In addition to these and other experiments, universal selection is also in agreement with biology’s 3-part algorithm. This refers to the three fundamental mechanisms responsible for both stability and evolution, which are reiteration, variation and selection. In then applying these mechanisms outside of biology, all natural phenomena ultimately being systems at their true foundations in physics, each reiterates its own cyclical behavior one generation at a time, much like life itself. Second, like living things and their many genes, systems also they vary through what Kelley calls recombination. He has also defined a vital process which he calls "system drift," which is the predecessor to genetic drift. Thirdly, however, only the most favorable ensembles are naturally selected to endure.
To reveal the means by which information is preserved as it is in genetics, physicists now understand that, like DNA, all materials possess definitive properties, or distinctive capabilities, which are identical in every regard to data itself. Simply in looking to our night skies, for example, we see that they are absolutely teeming with detailed information about the entire universe, fully preserved even after many light years of unending travel.
Of course, while Darwin taught us that all species are relative, Einstein then showed us that everything is ultimately relative. So in applying selection to all of physics, these two very similar theories are further united, as is science itself and as never before. Universel selection is therefore a logical extension of not only Darwin's work but Einstein's. Like living things, nonbiological phenomena too are self-adapted to the universe through the simplest physics possible, and our knowledge of such together reveals the relative order behind everything known.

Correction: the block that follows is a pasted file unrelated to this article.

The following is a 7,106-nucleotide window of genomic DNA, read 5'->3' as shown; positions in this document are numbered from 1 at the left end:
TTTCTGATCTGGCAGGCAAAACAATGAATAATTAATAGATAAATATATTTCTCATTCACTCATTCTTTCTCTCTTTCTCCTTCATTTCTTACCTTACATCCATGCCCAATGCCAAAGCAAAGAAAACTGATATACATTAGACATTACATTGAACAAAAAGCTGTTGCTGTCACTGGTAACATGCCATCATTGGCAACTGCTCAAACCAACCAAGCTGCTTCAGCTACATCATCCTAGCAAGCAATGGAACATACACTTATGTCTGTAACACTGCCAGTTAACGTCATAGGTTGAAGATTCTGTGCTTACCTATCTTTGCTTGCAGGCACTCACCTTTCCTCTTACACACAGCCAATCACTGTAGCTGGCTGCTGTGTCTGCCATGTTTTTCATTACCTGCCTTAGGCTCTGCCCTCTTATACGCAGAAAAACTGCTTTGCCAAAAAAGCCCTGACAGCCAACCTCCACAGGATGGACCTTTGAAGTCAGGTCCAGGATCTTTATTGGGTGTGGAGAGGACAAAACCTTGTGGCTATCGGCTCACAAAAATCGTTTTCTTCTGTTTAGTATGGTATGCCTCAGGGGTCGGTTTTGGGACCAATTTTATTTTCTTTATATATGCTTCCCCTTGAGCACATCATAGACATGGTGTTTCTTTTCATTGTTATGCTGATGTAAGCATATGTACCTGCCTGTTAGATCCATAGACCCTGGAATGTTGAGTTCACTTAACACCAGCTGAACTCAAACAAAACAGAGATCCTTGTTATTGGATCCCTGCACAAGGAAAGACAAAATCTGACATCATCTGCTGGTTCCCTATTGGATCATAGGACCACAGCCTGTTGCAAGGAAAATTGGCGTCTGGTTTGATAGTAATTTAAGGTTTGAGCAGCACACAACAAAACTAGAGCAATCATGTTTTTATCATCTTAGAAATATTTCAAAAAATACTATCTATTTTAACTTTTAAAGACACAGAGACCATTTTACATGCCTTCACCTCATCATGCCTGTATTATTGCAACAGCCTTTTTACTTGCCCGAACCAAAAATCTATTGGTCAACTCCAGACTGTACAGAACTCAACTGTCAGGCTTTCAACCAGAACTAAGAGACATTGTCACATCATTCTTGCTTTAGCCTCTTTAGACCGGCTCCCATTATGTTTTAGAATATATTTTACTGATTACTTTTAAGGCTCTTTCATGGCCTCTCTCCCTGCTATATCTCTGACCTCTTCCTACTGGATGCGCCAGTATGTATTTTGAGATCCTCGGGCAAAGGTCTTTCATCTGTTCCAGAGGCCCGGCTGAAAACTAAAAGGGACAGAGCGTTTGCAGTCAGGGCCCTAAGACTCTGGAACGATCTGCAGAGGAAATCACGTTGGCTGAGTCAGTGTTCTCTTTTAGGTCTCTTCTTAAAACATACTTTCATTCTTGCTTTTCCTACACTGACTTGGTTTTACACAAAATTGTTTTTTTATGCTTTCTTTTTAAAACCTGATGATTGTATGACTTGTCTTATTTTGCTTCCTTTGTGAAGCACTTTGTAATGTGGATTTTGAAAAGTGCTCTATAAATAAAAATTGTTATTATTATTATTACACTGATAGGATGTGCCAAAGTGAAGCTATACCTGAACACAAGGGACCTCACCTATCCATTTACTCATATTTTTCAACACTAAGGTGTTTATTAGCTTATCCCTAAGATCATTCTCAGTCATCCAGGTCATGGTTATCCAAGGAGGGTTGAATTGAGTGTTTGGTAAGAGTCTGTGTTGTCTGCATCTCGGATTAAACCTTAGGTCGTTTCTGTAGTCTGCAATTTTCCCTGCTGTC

The book that shook the world has therefore been rewritten, and it is logically titled The Origin of Everything. In short, selection explains the evolution of the innumerable phenomena not only in biology, but in every science immaginable. Although the Second Darwinian Revolution is therefore upon us, The Origin of Everything reveals many of the means by which selection utterly transforms even our modern interpretation of life, Nature and, however incredibly, their outright self-organization. This work illuminates the powerful principle which led not only to the inevitable formation of our universe, our planet, and even life, but to their enormous measures of stability as well. Of course, it also gave rise to Earth's many stable lifeforms and eventually even to ourselves as the most adaptive and, arguably, the most stable phenomenon of all. With our own advent in particular, we are then able to see how blind selection, prevalent from the beginning of time, has now given rise to true and rational selection. In effect, an understanding in terms of survival of the fittest even reveals the continuous and ever-present means by which the cosmos itself has now evolved to the point that it has become, of all things, self-aware. Explaining the formation of lasting phenomena throughout our cosmos, Kelley therefore demonstrates that this ubiquitous principle is the missing piece throughout Natural Science in its entirety. He has thus revealed what appears in every regard as the most fundamental law of existence itself--i.e., maitain stability or altogether desist.